It'll be tricky for me to arrange to get away with a tight class schedule up in Québec. Complicating the matter is that fares--especially for a short weekend jaunt--are not cheap. But, maybe I can leverage my last few remaining frequent flyer miles and get out there. It would be fun to see everybody over a big bash.
Bonnie and Marven
Along Brooklyn Promenade
I stayed with long-ago former co-workers Marven and Bonnie at their place in Boerum Hill over this time in New York. The two seem more settled into life in New York. When I last stayed here with them they had just moved from Los Angeles. Though in-town for only four days, this stay was twice as long as when I last stayed with them one year ago--that visit got pre-empted by a hurricane blowing through.
I've kept to my "I'll-go-along-with-whatever-you're-doing-so-we-can-hang-out" mode of spending time with people I want to see. (Which one day meant hauling out a TV so enormous Marven and I could barely lift it--let alone get it down three flights of stairs.) Fortunately, all three of us were free on Sunday afternoon so we got out and spent time catching up on opposite sides of Brooklyn, starting over dim sum on 65th Street then finishing with ice cream along the promenade.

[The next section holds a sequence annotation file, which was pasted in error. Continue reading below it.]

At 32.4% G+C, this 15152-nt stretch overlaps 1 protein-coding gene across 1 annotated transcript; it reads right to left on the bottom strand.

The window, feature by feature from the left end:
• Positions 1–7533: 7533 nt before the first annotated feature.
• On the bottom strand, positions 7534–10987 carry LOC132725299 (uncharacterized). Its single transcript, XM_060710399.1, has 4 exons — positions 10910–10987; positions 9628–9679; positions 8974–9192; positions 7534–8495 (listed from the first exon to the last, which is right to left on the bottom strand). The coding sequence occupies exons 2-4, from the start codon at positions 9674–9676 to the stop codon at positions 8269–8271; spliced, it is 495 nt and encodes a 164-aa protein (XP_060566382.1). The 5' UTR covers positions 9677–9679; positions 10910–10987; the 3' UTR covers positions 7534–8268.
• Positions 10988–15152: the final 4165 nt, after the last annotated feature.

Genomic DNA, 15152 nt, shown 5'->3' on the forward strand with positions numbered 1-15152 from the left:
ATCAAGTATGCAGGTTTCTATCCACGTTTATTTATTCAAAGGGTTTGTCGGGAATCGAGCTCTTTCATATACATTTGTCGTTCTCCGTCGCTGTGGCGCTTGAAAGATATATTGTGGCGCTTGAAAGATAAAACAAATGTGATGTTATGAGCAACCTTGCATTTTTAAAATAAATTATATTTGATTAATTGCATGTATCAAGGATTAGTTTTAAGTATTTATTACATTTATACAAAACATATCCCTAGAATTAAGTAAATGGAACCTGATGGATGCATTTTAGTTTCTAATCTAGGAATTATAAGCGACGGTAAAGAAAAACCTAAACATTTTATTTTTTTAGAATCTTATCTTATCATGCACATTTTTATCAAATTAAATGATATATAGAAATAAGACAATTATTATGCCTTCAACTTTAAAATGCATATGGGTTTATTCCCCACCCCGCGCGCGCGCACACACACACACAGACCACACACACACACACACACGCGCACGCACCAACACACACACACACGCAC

Marven continues to work in the tech sector at a good job working for a company that created a system for booking restaurant reservations on-line. Bonnie is presently pursuing hobbies: photography and book clubs. She gripes about the book club she joined last year. Most of the group never reads the book and sessions are often cancelled on a whim.
I asked why she hadn't just quit and found some alternate book club. Her response was that the connections into events and happenings around the city through the book club were too good to leave it--even as much as it pained her how casually all the other members pursued the readings.
So, Bonnie has additionally begun attending another book club. She moonlights with a group created for the sole purpose of tackling "War and Peace". That book club seems to be taking its reading assignments far more seriously. The bookmark in her copy was set some 200-or-so pages deep when I was staying there. Though, given the size of that volume, it was still only about an eighth of the way in.
Thanks for hosting, Marven and Bonnie! Hopefully, you won't still be reading that same book whenever I next blow through town.
Again, I played the "I'll go along with whatever you happen to be doing to squeeze time in together over my short stay"--which for part of our time on that particular day meant going to a local shopping mall to return clothing. Happily, we shared other activities together as well. A new German bakery had just opened along Ridgewood's main street--that was a pleasant place to grab coffee and catch up. I'd also brought pastries--barbecued pork buns and sesame-coconut "rooster tail" buns--from Manhattan's Chinatown. We devoured those at the end of our time together while waiting in the town square for the next bus I could catch back into New York.